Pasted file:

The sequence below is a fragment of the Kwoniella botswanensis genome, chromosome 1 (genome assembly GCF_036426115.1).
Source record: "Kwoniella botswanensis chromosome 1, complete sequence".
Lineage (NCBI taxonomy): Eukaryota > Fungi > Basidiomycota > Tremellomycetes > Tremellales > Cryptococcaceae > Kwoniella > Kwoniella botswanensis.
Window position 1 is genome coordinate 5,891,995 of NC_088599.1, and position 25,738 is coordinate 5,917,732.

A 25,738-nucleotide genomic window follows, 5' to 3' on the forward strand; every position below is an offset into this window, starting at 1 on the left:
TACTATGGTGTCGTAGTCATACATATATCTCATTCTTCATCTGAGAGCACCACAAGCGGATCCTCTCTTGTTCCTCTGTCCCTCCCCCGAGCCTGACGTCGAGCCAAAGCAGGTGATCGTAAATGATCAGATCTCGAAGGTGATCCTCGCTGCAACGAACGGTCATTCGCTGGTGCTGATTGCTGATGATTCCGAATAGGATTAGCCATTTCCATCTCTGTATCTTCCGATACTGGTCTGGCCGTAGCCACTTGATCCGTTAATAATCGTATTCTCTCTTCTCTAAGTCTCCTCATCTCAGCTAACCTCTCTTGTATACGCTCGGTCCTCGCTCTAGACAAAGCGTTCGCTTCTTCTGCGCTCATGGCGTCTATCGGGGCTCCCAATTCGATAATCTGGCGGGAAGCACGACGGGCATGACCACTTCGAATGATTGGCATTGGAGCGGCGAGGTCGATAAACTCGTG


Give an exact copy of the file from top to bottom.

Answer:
The sequence below is a fragment of the Kwoniella botswanensis genome, chromosome 1 (genome assembly GCF_036426115.1).
Source record: "Kwoniella botswanensis chromosome 1, complete sequence".
Lineage (NCBI taxonomy): Eukaryota > Fungi > Basidiomycota > Tremellomycetes > Tremellales > Cryptococcaceae > Kwoniella > Kwoniella botswanensis.
Window position 1 is genome coordinate 5,891,995 of NC_088599.1, and position 25,738 is coordinate 5,917,732.

A 25,738-nucleotide genomic window follows, 5' to 3' on the forward strand; every position below is an offset into this window, starting at 1 on the left:
TACTATGGTGTCGTAGTCATACATATATCTCATTCTTCATCTGAGAGCACCACAAGCGGATCCTCTCTTGTTCCTCTGTCCCTCCCCCGAGCCTGACGTCGAGCCAAAGCAGGTGATCGTAAATGATCAGATCTCGAAGGTGATCCTCGCTGCAACGAACGGTCATTCGCTGGTGCTGATTGCTGATGATTCCGAATAGGATTAGCCATTTCCATCTCTGTATCTTCCGATACTGGTCTGGCCGTAGCCACTTGATCCGTTAATAATCGTATTCTCTCTTCTCTAAGTCTCCTCATCTCAGCTAACCTCTCTTGTATACGCTCGGTCCTCGCTCTAGACAAAGCGTTCGCTTCTTCTGCGCTCATGGCGTCTATCGGGGCTCCCAATTCGATAATCTGGCGGGAAGCACGACGGGCATGACCACTTCGAATGATTGGCATTGGAGCGGCGAGGTCGATAAACTCGTG